David A. Ullrich, Executive Director
or Nicola Crawhall
Deputy Director, Toronto office
Both for GLSLCI;
or John Harris, Conference Communications Director
[email protected] for GLSLCI;
or Don Wanagas
Director of Communications of Office of Mayor David Miller
Mayors from U.S. and Canada also urge federal governments to ‘modernize’ binational agreements on Great Lakes, include the St. Lawrence River
GRAND RAPIDS, Mich., July 12 /PRNewswire-USNewswire/ — At its fourth annual meeting held in Grand Rapids, Michigan, members of the Great Lakes St. Lawrence Cities Initiative today announced significant progress with its Water Conservation Challenge. After only one year, twenty-eight cities have committed to a goal of 15% reduction in water consumption by 2015.
Cities Initiative past-chair Mayor David Miller of Toronto says water conservation is a win-win for cities. “It conserves a precious resource, and it drastically reduces our energy use, which reduces greenhouse gases and saves us money,” Mayor Miller said. “I’m proud of what the Cities Initiative’s water conservation challenge has achieved in such a short time. We have already conserved enough water to fill 85,000 Olympic-sized swimming pools. Collectively, we intend to change the nature of water consumption in the Great Lakes and St. Lawrence basin.”
“As host for this conference, we are pleased that great progress is being made to conserve water, and I am happy that Grand Rapids is one of the cities supporting this initiative,” says George Heartwell, mayor of Grand Rapids. “By bringing together mayors from around the Great Lakes and St. Lawrence Basin, we are all working toward a common goal: to improve the quality of our water.”
The mayors attending the Cities Initiative’s annual conference also called on the Canadian and U.S. Governments to pass comprehensive invasive species and ballast water control legislation immediately, with mandatory measures for ships carrying ballast water and those with no ballast on board. “There is consensus right across the Great Lakes and St. Lawrence basin, from environment groups to cities, from shippers to fishermen, says newly elected Cities Initiative chair Gary Becker, mayor of Racine, Wisconsin. “We need immediate Canada-U.S. action now on invasive species legislation. There is too much at stake for further delay.”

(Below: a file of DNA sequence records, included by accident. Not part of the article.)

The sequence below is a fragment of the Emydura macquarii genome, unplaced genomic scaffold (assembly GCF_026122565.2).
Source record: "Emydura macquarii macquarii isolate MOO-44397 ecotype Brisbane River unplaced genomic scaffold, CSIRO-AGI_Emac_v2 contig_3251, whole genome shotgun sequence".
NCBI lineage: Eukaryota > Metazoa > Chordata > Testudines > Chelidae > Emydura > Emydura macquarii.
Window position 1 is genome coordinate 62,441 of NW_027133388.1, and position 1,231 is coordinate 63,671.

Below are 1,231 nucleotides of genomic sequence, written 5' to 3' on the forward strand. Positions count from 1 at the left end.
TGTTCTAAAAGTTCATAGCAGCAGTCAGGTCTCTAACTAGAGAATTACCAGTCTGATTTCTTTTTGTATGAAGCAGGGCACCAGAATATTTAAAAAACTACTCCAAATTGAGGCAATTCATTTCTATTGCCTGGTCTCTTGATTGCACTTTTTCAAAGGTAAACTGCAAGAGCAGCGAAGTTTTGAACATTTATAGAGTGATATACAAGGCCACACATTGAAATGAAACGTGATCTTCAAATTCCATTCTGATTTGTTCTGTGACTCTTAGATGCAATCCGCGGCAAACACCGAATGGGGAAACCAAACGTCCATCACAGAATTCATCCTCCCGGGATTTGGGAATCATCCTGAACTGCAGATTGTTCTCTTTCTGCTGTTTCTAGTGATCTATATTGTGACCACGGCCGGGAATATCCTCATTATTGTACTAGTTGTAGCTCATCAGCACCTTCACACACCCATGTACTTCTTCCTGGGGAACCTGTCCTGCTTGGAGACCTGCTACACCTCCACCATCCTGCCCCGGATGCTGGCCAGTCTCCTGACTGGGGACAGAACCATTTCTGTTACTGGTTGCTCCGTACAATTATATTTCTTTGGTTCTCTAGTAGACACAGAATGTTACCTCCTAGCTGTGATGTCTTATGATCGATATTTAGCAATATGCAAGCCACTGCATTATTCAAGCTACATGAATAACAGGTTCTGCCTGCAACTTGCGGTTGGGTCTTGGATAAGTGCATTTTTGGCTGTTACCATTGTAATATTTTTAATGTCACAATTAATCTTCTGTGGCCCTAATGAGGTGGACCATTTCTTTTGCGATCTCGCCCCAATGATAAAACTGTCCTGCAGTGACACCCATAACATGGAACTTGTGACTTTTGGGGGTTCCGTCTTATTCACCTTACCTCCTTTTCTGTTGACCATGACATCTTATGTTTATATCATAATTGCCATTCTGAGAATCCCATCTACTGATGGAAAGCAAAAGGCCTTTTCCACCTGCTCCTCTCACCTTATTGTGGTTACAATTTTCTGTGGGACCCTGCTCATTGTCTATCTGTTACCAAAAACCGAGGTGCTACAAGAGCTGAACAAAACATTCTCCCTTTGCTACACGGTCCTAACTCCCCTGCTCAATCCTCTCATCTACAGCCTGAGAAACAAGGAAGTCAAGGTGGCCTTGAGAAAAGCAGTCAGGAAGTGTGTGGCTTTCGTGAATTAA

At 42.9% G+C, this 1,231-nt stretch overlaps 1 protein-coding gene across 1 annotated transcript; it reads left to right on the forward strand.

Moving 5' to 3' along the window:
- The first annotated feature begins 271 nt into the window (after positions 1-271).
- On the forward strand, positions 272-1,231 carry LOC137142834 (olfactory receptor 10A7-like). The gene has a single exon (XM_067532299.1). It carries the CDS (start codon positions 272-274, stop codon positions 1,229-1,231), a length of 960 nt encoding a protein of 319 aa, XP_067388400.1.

Responding to the deadline for comments on the review of the Canada-US Great Lakes Water Quality Agreement, Toronto Mayor David Miller stated: “We are pleased to see Canadian authorities take action on areas of concern. We call on the Canadian and U.S. Governments to open the Great Lakes Water Quality Agreement for renegotiation. It is twenty years out of date. We need a modernized approach to Great Lakes and St. Lawrence protection.”
Mayor Helen Fotopoulos of the borough of the Plateau-Mont-Royal, and member of the City of Montreal’s executive committee, added, “We are pleased that the Cities Initiative has endorsed the Quebec Declaration on the St. Lawrence River. The health of the St. Lawrence is directly linked to the health of the Great Lakes. We need a formal agreement for cooperation in protecting our shared ecosystem.”
Mayor Richard Daley of Chicago, the Founding Chair of the organization, commended fellow local officials for the continued leadership. “The Great Lakes and St. Lawrence Cities Initiative has become a tremendous asset to regional communities as we move forward on long-term protection and restoration of this important resource,” said Daley.
As the world’s largest source of fresh water, the Great Lakes and St. Lawrence River are essential to the continued vitality of cities, townships, villages and counties along their shores. The Great Lakes and St. Lawrence River represent nearly 20 percent of the world’s surface freshwater supply and provide drinking water for more than 40 million United States and Canadian citizens.
For a media backgrounder, please visit http://www.glslcities.org/.
About The Great Lakes and St. Lawrence Cities Initiative
Founded by Chicago Mayor Richard Daley in 2003 and headquartered in Chicago, the Great Lakes and St. Lawrence Cities Initiative is a binational coalition of mayors and other local officials that works actively with its membership and other levels of government to advance the protection and restoration of the Great Lakes and St. Lawrence River. Racine Mayor Gary Becker is the newly elected chairman and director of the coalition and Grand Rapids’ Mayor George Heartwell is the Secretary and Director. The Great Lakes and St. Lawrence Cities Initiative has nearly 50 members, and a total of 100 participating cities.